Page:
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      Quantification of imatinib in human serum: validation of a high-performance liquid chromatography-mass spectrometry method for therapeutic drug monitoring and pharmacokinetic assays

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          Abstract

          Background

          Imatinib mesylate has been a breakthrough treatment for chronic myeloid leukemia. It has become the ideal tyrosine kinase inhibitor and the standard treatment for chronic-phase leukemia. Striking results have recently been reported, but intolerance to imatinib and noncompliance with treatment remain to be solved. Molecular monitoring by quantitative real-time polymerase chain reaction is the gold standard for monitoring patients, and imatinib blood levels have also become an important tool for monitoring.

          Methods

          A fast and cheap method was developed and validated using high-performance liquid chromatography-mass spectrometry for quantification of imatinib in human serum and tamsulosin as the internal standard. Remarkable advantages of the method includes use of serum instead of plasma, less time spent on processing and analysis, simpler procedures, and requiring reduced amounts of biological material, solvents, and reagents. Stability of the analyte was also studied. This research also intended to drive the validation scheme in clinical centers. The method was validated according to the requirements of the US Food and Drug Administration and Brazilian National Health Surveillance Agency within the range of 0.500–10.0 μg/mL with a limit of detection of 0.155 μg/mL. Stability data for the analyte are also presented.

          Conclusion

          Given that the validated method has proved to be linear, accurate, precise, and robust, it is suitable for pharmacokinetic assays, such as bioavailability and bioequivalence, and is being successfully applied in routine therapeutic drug monitoring in the hospital service.

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          Most cited references 20

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          Strategies for the assessment of matrix effect in quantitative bioanalytical methods based on HPLC-MS/MS.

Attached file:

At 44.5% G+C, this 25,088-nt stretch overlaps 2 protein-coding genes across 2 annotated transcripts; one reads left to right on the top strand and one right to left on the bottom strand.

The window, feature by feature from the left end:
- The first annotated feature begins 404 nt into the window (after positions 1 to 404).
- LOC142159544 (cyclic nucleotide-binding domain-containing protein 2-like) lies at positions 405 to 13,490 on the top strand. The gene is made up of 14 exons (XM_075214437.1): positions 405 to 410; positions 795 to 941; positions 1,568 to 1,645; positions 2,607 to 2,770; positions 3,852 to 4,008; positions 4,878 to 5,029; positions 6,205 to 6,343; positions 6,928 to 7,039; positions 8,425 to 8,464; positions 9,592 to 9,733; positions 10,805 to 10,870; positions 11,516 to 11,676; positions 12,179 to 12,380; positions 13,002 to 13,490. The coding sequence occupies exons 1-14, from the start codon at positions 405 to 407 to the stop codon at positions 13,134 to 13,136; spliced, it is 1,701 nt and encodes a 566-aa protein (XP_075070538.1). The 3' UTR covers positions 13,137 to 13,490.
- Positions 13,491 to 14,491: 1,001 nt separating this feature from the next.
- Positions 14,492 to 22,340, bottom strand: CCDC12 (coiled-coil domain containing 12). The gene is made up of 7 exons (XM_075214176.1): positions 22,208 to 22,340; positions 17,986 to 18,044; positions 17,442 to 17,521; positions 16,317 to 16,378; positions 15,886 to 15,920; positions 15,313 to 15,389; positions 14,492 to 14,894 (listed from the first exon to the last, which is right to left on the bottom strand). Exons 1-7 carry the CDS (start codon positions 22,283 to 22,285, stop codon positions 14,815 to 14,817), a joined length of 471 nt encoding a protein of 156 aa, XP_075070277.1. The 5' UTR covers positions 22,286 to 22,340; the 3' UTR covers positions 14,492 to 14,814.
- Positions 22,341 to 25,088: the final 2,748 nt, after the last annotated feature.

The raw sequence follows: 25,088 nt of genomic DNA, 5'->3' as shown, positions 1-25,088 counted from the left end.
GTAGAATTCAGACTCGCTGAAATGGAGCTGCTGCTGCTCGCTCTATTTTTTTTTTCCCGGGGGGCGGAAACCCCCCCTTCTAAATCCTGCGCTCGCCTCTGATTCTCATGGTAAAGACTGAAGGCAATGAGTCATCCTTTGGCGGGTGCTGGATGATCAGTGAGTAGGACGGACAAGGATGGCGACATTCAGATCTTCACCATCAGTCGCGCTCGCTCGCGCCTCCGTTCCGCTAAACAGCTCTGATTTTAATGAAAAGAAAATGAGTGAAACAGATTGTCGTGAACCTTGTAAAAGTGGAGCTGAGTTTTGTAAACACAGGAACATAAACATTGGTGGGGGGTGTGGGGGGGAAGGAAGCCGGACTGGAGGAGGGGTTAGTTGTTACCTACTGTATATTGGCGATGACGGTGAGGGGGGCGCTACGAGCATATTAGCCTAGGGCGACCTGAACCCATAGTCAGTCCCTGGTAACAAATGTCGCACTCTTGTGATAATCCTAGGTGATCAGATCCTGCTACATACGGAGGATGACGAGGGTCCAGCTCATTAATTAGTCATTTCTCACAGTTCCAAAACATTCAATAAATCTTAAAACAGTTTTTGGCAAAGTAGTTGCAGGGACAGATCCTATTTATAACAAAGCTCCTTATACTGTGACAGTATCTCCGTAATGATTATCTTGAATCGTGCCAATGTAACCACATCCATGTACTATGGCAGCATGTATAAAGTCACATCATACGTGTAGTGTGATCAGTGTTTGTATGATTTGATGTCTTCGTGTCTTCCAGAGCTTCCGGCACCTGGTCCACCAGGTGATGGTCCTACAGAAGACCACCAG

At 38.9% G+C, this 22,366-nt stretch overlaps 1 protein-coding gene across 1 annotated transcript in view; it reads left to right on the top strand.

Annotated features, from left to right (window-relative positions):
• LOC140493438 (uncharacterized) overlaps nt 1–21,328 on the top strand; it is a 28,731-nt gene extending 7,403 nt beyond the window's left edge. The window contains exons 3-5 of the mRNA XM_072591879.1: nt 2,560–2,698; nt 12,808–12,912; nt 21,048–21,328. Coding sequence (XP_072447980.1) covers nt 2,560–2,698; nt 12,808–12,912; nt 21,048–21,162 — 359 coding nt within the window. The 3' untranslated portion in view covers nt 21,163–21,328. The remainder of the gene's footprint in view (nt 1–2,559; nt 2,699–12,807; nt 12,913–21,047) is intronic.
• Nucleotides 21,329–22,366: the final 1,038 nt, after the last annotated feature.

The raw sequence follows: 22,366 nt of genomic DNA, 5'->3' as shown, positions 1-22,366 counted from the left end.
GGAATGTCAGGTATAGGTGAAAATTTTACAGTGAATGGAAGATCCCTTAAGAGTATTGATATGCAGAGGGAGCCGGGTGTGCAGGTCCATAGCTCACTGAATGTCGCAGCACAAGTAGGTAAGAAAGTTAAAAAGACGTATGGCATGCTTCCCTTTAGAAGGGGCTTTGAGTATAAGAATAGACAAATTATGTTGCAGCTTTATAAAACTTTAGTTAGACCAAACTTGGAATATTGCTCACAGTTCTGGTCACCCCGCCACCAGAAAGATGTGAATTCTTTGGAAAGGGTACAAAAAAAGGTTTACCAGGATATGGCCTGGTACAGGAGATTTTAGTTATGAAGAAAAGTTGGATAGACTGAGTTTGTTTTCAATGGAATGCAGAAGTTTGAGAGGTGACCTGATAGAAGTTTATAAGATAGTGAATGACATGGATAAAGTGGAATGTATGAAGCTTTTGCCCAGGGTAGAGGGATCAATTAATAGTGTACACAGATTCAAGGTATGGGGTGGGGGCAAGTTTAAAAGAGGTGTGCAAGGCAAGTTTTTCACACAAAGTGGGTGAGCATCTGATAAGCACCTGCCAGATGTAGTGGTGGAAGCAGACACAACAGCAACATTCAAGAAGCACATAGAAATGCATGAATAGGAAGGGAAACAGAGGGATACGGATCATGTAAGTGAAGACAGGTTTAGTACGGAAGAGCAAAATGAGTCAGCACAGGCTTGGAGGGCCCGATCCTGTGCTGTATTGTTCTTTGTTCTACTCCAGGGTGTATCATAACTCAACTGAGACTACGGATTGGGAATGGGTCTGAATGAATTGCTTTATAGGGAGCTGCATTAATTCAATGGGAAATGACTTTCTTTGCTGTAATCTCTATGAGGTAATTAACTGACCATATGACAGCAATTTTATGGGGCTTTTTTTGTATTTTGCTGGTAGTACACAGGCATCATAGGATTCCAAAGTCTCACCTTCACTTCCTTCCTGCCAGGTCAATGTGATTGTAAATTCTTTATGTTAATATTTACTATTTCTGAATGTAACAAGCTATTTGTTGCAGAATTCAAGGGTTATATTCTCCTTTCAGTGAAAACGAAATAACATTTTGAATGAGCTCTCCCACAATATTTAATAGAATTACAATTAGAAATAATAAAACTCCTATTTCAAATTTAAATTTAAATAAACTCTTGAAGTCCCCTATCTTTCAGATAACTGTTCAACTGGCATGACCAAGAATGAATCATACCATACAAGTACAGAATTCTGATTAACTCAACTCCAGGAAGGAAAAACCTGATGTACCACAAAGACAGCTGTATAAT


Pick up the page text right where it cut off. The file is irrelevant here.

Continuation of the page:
In recent years, high-performance liquid chromatography (HPLC) with tandem mass spectrometric (MS/MS) detection has been demonstrated to be a powerful technique for the quantitative determination of drugs and metabolites in biological fluids. However, the common and early perception that utilization of HPLC-MS/MS practically guarantees selectivity is being challenged by a number of reported examples of lack of selectivity due to ion suppression or enhancement caused by the sample matrix and interferences from metabolites. In light of these serious method liabilities, questions about how to develop and validate reliable HPLC-MS/MS methods, especially for supporting long-term human pharmacokinetic studies, are being raised. The central issue is what experiments, in addition to the validation data usually provided for the conventional bioanalytical methods, need to be conducted to confirm HPLC-MS/MS assay selectivity and reliability. The current regulatory requirements include the need for the assessment and elimination of the matrix effect in the bioanalytical methods, but the experimental procedures necessary to assess the matrix effect are not detailed. Practical, experimental approaches for studying, identifying, and eliminating the effect of matrix on the results of quantitative analyses by HPLC-MS/MS are described in this paper. Using as an example a set of validation experiments performed for one of our investigational new drug candidates, the concepts of the quantitative assessment of the "absolute" versus "relative" matrix effect are introduced. In addition, experiments for the determination of, the "true" recovery of analytes using HPLC-MS/MS are described eliminating the uncertainty about the effect of matrix on the determination of this commonly measured method parameter. Determination of the matrix effect allows the assessment of the reliability and selectivity of an existing HPLC-MS/MS method. If the results of these studies are not satisfactory, the parameters determined may provide a guide to what changes in the method need to be made to improve assay selectivity. In addition, a direct comparison of the extent of the matrix effect using two different interfaces (a heated nebulizer, HN, and ion spray, ISP) under otherwise the same sample preparation and chromatographic conditions was made. It was demonstrated that, for the investigational drug under study, the matrix effect was clearly observed when ISP interface was utilized but it was absent when the HN interface was employed.